A lot of people are concerned that if they start a legal action it the will mean they will end up in court. The thought of this may cause anxiety and be a real concern. Solicitors, barristers doctors and experts generally have no such worries about appearing in court because it is second nature to them.
However the thought of being required to go to court should not prevent you from commencing a personal injury or medical negligence claim. The chances of you actually going to a final court hearing are statistically very slim indeed. The overwhelming majority of personal-injury claims are settled before they reach the final court stage. In practice both claimants and defendants will try to settle personal injury claims before the final court hearing simply in order to greatly reduce the costs of a full court hearing.
Obviously each side will want to a fair figure to be arrived at before settlement of a claim. Pain suffering and loss of amenity will be properly calculated by your solicitor as will other heads of claim such as loss of earnings/repair costs and the like. Negotiations will take place and if a figure is not immediately agreed between the parties. In nearly all cases an appropriate figure will be arrived at and the claim will settle without any hearing at all.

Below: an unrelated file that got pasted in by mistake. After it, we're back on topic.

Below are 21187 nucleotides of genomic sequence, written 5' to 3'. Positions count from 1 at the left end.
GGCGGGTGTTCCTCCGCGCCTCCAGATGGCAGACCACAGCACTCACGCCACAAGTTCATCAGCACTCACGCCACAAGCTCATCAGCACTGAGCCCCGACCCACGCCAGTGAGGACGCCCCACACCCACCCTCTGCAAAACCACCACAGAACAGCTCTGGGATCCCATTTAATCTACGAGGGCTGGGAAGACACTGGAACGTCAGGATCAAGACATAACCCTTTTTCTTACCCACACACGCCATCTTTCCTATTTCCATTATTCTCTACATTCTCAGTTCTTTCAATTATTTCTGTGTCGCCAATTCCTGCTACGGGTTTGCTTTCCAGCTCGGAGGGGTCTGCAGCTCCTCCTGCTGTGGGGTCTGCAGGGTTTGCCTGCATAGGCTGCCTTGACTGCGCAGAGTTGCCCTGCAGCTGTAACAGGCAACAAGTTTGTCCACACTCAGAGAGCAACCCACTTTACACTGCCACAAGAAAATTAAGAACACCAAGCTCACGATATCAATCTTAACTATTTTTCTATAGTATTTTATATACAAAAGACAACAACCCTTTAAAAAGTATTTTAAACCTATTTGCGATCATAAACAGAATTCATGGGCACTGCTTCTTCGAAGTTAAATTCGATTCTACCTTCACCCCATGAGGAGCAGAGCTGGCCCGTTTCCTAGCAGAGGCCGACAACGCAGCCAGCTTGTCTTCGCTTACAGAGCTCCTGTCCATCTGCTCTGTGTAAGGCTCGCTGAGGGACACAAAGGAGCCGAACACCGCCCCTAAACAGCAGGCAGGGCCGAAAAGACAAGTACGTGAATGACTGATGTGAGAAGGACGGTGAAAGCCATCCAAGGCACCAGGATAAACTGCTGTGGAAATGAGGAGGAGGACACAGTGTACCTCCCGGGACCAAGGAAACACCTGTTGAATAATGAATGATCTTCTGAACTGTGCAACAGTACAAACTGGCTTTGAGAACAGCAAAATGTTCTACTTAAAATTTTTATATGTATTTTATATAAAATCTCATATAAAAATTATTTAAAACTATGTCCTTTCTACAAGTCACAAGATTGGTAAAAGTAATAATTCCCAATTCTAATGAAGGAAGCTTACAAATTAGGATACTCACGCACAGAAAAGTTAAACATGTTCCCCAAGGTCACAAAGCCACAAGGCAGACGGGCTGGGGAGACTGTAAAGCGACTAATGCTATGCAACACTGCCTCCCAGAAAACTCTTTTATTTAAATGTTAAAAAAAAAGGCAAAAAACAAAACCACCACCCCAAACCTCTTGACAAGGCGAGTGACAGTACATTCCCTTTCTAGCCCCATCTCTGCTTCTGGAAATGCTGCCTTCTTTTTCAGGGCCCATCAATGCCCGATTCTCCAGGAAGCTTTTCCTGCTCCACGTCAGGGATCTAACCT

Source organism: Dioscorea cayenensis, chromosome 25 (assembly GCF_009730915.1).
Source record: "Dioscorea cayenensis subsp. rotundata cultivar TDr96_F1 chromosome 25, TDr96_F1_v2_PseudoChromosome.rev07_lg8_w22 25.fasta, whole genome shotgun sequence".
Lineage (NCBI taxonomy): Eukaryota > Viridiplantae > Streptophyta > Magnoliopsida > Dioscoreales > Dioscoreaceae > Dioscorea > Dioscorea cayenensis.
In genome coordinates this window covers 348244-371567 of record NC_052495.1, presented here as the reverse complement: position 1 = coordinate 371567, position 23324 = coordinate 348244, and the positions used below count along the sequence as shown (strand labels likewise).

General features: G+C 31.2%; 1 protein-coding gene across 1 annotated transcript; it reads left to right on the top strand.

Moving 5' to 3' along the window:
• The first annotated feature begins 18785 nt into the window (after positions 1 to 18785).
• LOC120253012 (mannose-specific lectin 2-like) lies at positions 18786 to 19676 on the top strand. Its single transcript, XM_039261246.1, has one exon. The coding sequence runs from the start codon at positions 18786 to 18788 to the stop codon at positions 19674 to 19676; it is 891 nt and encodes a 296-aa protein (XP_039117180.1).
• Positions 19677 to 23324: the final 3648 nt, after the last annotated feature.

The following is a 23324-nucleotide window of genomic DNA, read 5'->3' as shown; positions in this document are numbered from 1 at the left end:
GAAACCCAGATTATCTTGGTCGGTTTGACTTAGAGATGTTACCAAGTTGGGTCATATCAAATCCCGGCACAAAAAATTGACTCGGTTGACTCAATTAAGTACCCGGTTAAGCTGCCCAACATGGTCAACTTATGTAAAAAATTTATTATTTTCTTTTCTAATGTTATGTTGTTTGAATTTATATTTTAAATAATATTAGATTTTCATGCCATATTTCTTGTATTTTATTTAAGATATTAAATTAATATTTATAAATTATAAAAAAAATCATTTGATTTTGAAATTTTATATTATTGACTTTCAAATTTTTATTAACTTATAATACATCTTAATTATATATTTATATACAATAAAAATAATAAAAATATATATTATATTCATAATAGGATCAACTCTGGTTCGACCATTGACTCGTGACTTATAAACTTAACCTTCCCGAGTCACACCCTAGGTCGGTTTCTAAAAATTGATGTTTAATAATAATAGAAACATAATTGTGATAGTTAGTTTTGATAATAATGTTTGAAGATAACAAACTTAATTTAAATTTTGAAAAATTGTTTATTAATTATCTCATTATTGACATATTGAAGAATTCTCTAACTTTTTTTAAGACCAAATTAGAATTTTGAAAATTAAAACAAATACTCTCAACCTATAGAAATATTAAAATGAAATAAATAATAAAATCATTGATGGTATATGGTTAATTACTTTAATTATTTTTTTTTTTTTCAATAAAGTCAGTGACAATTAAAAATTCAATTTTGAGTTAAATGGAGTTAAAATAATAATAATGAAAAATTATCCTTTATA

In the unlikely event that a settlement figure is not agreed you may be advised to commence legal proceedings. The strength of the evidence particularly independent evidence will play an important part in negotiations. As a last resort, if negotiation does not lead to a settlement, the Judge in the court will make the final decision. Your solicitor should explain the procedures before and at court so that you know what to expect and so you can be comfortable with the procedure.
However over all it is not likely that you will end up giving evidence and that the chance of it occurring should not prevent you, if necessary, going to court. In the event that you do you will probably find the experience far less of a concern than you imagined.
If you have any questions or would like to discuss matters then please feel free to contact